One of the best pieces of garden-watering advice any of us are likely to come across was written by UGA Extension Horticulturalist Robert Westerfield in the publication "Conserving water in the vegetable garden". He wrote, "Do not stand in the garden and spray plants lightly every day. This is the worst possible way to water."
What is the alternative? He tells us: "Instead, soak the soil to a depth of at least 6 to 8
inches to encourage roots to seek water and nutrients deep in the soil. With an
extensive, deep root system, plants are better able to withstand dry periods."
His publication includes the information that, for gardens in sandy soils, keeping the soil moist at that depth may require watering every 4-5 days; in clay soils, watering may be required only every 7 to 10 days. To help conserve water in the garden, the publication also recommends the use of mulch, to slow evaporation from the soil.
Westerfield's publication "Mulching vegetables" adds that a good mulch layer will not just conserve water. In addition,, it "suppresses weed growth, reduces fertilizer leaching and cools the soil.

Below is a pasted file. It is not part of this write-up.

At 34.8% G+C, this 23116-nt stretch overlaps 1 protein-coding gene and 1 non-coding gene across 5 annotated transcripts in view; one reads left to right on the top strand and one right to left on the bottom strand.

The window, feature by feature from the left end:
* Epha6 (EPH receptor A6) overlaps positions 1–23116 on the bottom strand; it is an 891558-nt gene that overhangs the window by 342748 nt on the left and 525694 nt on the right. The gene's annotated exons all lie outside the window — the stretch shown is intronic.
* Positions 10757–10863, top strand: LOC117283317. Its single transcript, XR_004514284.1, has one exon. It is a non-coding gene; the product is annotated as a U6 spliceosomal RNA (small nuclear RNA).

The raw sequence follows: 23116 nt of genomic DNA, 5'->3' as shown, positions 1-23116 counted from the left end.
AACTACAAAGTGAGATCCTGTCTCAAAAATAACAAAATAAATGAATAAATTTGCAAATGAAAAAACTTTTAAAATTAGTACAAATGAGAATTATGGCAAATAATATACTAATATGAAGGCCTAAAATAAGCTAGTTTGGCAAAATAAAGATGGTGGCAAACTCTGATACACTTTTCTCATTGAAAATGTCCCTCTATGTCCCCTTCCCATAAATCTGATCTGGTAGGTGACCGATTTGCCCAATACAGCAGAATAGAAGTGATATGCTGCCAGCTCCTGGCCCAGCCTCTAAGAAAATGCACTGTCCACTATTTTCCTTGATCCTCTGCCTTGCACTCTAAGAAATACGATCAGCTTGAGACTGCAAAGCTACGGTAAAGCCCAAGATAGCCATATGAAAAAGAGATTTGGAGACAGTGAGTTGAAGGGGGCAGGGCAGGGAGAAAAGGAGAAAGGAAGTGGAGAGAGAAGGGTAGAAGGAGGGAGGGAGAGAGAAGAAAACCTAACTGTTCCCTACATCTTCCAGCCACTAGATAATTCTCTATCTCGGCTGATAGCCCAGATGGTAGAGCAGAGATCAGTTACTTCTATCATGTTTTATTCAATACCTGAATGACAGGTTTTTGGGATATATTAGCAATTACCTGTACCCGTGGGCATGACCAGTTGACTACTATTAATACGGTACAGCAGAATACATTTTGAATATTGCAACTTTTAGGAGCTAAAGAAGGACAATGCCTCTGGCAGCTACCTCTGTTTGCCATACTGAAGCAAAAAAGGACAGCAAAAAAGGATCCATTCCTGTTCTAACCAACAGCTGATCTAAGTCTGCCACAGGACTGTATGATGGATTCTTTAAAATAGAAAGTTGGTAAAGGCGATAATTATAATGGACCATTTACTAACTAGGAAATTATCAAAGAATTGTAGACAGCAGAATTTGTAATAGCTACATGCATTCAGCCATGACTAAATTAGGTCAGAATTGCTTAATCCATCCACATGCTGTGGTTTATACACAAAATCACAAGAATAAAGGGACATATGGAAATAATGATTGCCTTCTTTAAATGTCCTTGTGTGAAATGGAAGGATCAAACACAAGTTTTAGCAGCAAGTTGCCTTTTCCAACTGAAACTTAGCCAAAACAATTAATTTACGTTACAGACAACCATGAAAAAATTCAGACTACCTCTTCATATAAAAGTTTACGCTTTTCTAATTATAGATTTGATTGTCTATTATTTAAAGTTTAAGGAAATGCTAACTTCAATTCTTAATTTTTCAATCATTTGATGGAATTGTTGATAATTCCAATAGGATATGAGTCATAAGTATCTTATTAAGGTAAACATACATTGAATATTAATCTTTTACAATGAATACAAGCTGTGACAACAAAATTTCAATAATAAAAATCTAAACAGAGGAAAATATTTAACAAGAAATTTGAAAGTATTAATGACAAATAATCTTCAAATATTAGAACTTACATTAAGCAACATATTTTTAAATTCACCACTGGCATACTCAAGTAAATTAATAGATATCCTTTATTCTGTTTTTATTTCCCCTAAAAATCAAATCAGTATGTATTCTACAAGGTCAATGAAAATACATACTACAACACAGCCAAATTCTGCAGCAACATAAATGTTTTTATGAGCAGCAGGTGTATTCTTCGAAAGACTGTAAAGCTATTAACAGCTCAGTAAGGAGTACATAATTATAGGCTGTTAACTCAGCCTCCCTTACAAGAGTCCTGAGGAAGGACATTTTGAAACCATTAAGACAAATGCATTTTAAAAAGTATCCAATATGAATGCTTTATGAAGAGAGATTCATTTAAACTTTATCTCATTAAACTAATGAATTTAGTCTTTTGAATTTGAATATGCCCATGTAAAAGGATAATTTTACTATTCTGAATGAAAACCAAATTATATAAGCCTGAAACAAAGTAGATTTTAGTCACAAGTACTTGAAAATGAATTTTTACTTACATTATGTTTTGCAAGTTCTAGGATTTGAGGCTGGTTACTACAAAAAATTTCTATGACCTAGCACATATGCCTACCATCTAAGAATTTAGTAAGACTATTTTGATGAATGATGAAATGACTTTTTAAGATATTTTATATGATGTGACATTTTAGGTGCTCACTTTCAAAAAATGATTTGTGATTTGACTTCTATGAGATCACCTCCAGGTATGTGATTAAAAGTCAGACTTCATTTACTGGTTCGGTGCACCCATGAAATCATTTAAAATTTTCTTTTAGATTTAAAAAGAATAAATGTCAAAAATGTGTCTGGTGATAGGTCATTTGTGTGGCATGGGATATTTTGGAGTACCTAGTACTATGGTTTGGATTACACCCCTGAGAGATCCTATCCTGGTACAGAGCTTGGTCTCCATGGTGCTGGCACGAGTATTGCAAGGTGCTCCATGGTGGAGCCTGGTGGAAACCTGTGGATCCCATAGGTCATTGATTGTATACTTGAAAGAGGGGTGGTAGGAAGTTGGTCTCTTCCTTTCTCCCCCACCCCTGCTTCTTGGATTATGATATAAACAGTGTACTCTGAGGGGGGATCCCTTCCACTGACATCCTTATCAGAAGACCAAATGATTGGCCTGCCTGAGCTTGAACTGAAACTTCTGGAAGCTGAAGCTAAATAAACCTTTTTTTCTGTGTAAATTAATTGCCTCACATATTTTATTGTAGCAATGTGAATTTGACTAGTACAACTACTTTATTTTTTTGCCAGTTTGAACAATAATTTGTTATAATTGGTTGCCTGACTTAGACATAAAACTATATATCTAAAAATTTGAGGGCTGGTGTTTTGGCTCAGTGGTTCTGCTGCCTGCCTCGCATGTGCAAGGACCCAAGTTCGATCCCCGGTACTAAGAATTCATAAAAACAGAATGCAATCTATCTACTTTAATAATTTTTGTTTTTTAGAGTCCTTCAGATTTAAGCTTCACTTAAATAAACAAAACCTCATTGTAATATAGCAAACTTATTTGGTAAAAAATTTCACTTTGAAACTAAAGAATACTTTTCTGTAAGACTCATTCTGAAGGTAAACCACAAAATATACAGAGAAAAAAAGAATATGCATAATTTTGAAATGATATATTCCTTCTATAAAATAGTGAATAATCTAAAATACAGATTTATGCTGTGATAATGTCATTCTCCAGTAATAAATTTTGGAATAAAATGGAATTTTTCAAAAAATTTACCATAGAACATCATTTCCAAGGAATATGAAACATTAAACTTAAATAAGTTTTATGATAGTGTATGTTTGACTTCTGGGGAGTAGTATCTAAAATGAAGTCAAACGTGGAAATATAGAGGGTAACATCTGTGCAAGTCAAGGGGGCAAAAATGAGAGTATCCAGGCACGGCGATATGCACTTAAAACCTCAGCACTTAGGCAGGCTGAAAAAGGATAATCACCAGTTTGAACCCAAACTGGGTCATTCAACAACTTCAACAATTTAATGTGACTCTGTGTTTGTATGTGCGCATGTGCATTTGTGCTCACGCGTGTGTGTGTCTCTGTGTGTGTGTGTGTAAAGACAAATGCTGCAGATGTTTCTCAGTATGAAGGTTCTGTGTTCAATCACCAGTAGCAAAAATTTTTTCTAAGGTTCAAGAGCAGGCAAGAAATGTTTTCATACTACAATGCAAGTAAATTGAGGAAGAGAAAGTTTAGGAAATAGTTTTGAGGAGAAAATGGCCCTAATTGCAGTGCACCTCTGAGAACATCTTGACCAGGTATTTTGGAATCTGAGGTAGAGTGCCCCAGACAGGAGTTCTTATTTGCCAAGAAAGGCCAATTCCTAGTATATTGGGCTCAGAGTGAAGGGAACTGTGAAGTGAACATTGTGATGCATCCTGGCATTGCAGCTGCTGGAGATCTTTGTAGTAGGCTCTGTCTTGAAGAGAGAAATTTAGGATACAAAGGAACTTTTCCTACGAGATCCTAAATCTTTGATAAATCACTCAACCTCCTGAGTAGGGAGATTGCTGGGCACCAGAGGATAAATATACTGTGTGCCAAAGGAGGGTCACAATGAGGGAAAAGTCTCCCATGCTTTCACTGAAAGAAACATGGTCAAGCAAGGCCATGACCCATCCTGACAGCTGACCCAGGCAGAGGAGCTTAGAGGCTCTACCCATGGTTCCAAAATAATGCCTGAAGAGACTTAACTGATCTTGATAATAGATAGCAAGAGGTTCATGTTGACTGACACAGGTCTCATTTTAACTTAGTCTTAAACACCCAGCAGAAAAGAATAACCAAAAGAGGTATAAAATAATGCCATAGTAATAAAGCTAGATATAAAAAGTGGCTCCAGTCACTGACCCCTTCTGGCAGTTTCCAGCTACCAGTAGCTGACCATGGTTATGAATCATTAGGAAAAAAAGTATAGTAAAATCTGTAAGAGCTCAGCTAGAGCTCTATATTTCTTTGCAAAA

Mulch also serves as a barrier between the plant and the soil, helping
prevent fruit rots that sometimes occur when vegetables touch the
ground." This publication includes a list of mulches and their characteristics. The list can help home gardeners choose an appropriate mulch for their own gardens.
For gardeners who might want to use compost as mulch in the garden, the publication "Composting and mulching" by UGA Extension Horticulturalists Wayne McLauren (retired) and Gary Wade explains home composting in detail.
Making a completely finished compost can take months, but McLauren and Wade note that "Complete decomposition of the compost
is not necessary when it is used as mulch." That is good news for gardeners who would like to mulch with compost from their landscape waste this summer!
(For fuller detail about watering, mulching, and composting, read the linked publiations.)